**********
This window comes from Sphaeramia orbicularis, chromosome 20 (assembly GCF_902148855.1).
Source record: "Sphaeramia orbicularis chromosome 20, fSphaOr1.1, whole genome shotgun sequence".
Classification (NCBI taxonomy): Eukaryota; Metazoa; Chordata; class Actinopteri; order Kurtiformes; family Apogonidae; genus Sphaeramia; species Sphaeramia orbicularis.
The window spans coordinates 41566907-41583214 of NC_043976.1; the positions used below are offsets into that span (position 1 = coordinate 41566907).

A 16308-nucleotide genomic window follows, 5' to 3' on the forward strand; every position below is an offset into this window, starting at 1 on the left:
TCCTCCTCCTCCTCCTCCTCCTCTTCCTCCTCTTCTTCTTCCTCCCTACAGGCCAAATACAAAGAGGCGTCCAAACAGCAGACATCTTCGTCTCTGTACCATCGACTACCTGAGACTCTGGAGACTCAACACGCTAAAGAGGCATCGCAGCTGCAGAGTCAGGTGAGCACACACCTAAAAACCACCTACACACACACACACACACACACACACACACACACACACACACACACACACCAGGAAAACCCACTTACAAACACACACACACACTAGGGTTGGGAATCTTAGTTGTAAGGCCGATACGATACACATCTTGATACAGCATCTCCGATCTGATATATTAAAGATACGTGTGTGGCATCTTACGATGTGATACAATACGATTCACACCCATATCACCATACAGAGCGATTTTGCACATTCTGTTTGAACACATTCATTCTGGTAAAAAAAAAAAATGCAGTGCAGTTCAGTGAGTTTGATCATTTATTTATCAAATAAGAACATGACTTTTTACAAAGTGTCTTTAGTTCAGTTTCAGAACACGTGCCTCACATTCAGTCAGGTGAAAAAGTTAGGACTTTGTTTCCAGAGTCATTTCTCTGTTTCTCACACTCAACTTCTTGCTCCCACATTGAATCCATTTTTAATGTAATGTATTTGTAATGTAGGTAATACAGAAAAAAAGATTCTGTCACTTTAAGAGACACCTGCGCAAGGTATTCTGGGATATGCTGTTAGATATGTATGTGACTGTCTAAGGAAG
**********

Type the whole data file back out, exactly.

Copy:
This window comes from Sphaeramia orbicularis, chromosome 20 (assembly GCF_902148855.1).
Source record: "Sphaeramia orbicularis chromosome 20, fSphaOr1.1, whole genome shotgun sequence".
Classification (NCBI taxonomy): Eukaryota; Metazoa; Chordata; class Actinopteri; order Kurtiformes; family Apogonidae; genus Sphaeramia; species Sphaeramia orbicularis.
The window spans coordinates 41566907-41583214 of NC_043976.1; the positions used below are offsets into that span (position 1 = coordinate 41566907).

A 16308-nucleotide genomic window follows, 5' to 3' on the forward strand; every position below is an offset into this window, starting at 1 on the left:
TCCTCCTCCTCCTCCTCCTCCTCTTCCTCCTCTTCTTCTTCCTCCCTACAGGCCAAATACAAAGAGGCGTCCAAACAGCAGACATCTTCGTCTCTGTACCATCGACTACCTGAGACTCTGGAGACTCAACACGCTAAAGAGGCATCGCAGCTGCAGAGTCAGGTGAGCACACACCTAAAAACCACCTACACACACACACACACACACACACACACACACACACACACACACACACACCAGGAAAACCCACTTACAAACACACACACACACTAGGGTTGGGAATCTTAGTTGTAAGGCCGATACGATACACATCTTGATACAGCATCTCCGATCTGATATATTAAAGATACGTGTGTGGCATCTTACGATGTGATACAATACGATTCACACCCATATCACCATACAGAGCGATTTTGCACATTCTGTTTGAACACATTCATTCTGGTAAAAAAAAAAAATGCAGTGCAGTTCAGTGAGTTTGATCATTTATTTATCAAATAAGAACATGACTTTTTACAAAGTGTCTTTAGTTCAGTTTCAGAACACGTGCCTCACATTCAGTCAGGTGAAAAAGTTAGGACTTTGTTTCCAGAGTCATTTCTCTGTTTCTCACACTCAACTTCTTGCTCCCACATTGAATCCATTTTTAATGTAATGTATTTGTAATGTAGGTAATACAGAAAAAAAGATTCTGTCACTTTAAGAGACACCTGCGCAAGGTATTCTGGGATATGCTGTTAGATATGTATGTGACTGTCTAAGGAAG